5 Yoga poses for airport stopovers

5 Yoga poses for airport stopovers

Posted: 12th February 2017 by Emma Wall

Stretch it out between long haul flights with

5 yoga poses for airport stopovers

Random flight times, passing through a variety of time zones and not knowing whether you’re eating breakfast at dinner time or the other way round! Long haul flying can be trying at the best of times and even more so if you add in a stopover in some far-flung airport on route to your final destination.

There are of course some basic measures that should be taken to ensure as comfortable a journey as possible; such as wearing loose comfortable clothing and drinking plenty of water. However, this doesn’t stop the general stiffness that can accumulate in the body from hours of sitting in cramped impersonal spaces, as well as the mental tension and fatigue.

These 5 yoga poses for airport stopovers can be performed discreetly just about anywhere and will really help to release tension where it’s most prone to build up, along the back of the body, neck and shoulders.

Myofascial foot release:

This one can be done whilst still on the plane with the help of a small beach ball from your rackets set being packed in your hand luggage.

There is a muscle train that starts in the heel of your foot runs all the way up the back of your body and up and over your head. Therefore by releasing tension in the feet you’ll actually be working with the whole back body and could potentially be helping prevent an achy back or pain in the neck! This exercise is also great for helping prevent DVT.

Simply roll the ball about on the soul of your foot, holding it where it feels good for more sustained periods of time. In eastern medicine there are many acupressure points in the feet, so view the long flight as an opportunity to give yourself some DIY reflexology that you might not otherwise find the time to do.

Gentle standing hip opener

5 yoga poses for airport stopovers

This pose is a gentle hip opener in the elevated leg, stretching the muscle that’s prone to get pinched by the sciatic nerve when seated for long periods, your piriformis muscle. It will also bring a bit of life into the standing leg after hours of it being dormant and open up your lower back.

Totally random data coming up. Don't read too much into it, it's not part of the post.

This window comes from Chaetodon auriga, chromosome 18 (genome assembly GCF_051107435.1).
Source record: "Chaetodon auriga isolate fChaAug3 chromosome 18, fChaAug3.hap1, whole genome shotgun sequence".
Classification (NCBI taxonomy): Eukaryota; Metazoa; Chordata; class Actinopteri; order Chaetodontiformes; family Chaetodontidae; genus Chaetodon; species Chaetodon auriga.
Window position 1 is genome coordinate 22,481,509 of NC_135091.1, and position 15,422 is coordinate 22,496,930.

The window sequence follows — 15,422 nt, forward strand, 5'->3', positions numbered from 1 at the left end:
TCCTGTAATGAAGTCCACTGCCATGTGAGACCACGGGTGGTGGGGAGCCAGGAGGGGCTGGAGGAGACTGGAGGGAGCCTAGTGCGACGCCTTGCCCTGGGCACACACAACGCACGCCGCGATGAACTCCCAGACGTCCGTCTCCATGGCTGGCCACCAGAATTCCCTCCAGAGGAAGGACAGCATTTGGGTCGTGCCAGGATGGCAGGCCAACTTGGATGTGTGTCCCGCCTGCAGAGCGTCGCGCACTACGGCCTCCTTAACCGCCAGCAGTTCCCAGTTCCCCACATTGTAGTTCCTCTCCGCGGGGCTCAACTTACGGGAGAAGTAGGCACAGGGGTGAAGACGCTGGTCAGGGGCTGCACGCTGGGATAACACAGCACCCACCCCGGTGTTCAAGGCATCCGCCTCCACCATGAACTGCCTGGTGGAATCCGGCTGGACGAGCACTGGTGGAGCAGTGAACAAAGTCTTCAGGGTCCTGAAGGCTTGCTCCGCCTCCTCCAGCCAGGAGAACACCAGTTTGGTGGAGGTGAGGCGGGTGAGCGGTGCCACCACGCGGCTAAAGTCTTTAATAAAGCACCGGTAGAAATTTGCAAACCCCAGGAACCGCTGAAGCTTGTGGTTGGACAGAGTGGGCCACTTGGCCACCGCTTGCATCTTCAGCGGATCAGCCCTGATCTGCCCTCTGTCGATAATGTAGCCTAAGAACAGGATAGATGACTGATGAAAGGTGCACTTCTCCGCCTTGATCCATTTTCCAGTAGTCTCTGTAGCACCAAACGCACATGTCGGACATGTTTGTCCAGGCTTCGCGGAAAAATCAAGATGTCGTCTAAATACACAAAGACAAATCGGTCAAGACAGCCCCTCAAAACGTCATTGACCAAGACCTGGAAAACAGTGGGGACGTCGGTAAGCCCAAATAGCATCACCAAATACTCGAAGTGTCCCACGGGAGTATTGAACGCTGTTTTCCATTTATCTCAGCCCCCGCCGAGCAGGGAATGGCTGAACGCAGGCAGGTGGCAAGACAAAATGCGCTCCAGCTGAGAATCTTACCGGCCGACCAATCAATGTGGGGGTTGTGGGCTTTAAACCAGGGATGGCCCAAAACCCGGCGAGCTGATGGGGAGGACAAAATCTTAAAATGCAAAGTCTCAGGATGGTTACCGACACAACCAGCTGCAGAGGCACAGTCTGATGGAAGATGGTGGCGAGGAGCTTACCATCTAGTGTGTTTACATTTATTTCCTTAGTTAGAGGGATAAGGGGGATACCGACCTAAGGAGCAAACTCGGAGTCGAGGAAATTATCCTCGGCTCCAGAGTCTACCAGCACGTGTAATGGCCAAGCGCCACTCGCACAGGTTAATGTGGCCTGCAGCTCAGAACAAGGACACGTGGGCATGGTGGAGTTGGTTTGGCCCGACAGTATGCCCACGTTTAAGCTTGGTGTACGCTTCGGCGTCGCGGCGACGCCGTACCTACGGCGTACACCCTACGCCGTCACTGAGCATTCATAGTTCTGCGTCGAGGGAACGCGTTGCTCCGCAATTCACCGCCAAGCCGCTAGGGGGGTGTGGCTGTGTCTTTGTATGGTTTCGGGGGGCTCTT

Simple cross one leg over the other and then crouch down on the standing leg, using a trolley or wall to stabilise you. Push down on your bent knee if you’d like to intensify the hip opener.

Dangling

5 yoga poses for airport stopovers

Find a nice corner to place yourself in and indulge in a gentle bit of dangling for as many minutes as possible.

Keep a slight bend in your knees and grab opposite elbows to use the weight of your upper body to slowly pull you down further into this pose, releasing the whole back of your body from the heels to the head. You can lightly shake your head yes and no here to further release any tension in your neck.

Supported Downward facing dog

5 yoga poses for airport stopovers

It’s time to make use of your trolley again! This time to help you to get a beautiful stretch all the way across the back of the body and of your intercostal muscles between the ribs, which have been slouched down upon and compressed on the plane.

Holding onto your trolley; begin to walk your feet back so that your torso ends up parallel to the floor and you’re making an upside L shape with your body. Bring your ears in line with your biceps and keep on pushing back with your hips until you feel a nice openness across your spine and between your ribs.

Eagle arms

5 yoga poses for airport stopovers

When we’re cooped up in small spaces for extended periods of time we often accumulate tension in our neck and shoulders. This pose is particularly good for stretching out the tired and achy muscles in your upper back. And if you drop your chin down whilst practising it, it will also give the back of your neck a nice stretch out.

Above all else when travelling long haul try and cultivate patience and presence. Whether you’re heading to a new destination or on route home, the fact of the matter is that such journeys can be representative of life itself: sometimes challenging and tiring, with lots of moments when nothing in particular is happening interspersed with flurries of action and anticipation; where everyone you cross paths with is on their own personal journey, some elements of their journeys may have even crossed with yours, some may join yours in the future, some with destinations that you’ll never know, but all just trying to make our way in life the best we can.

So take in your surroundings and listen to the melting pot of languages around you. Smile at the person next to you with warmth, or even start up a conversation! Some of the most interesting chats I’ve had have been in transit. And finally sit back wherever you may be, take a few mindful breaths and try to relax. Remember that life after all, is a journey, not just a final destination!

For a deeply relaxing Yin Yoga stretch-out when you arrive to your destination click here.

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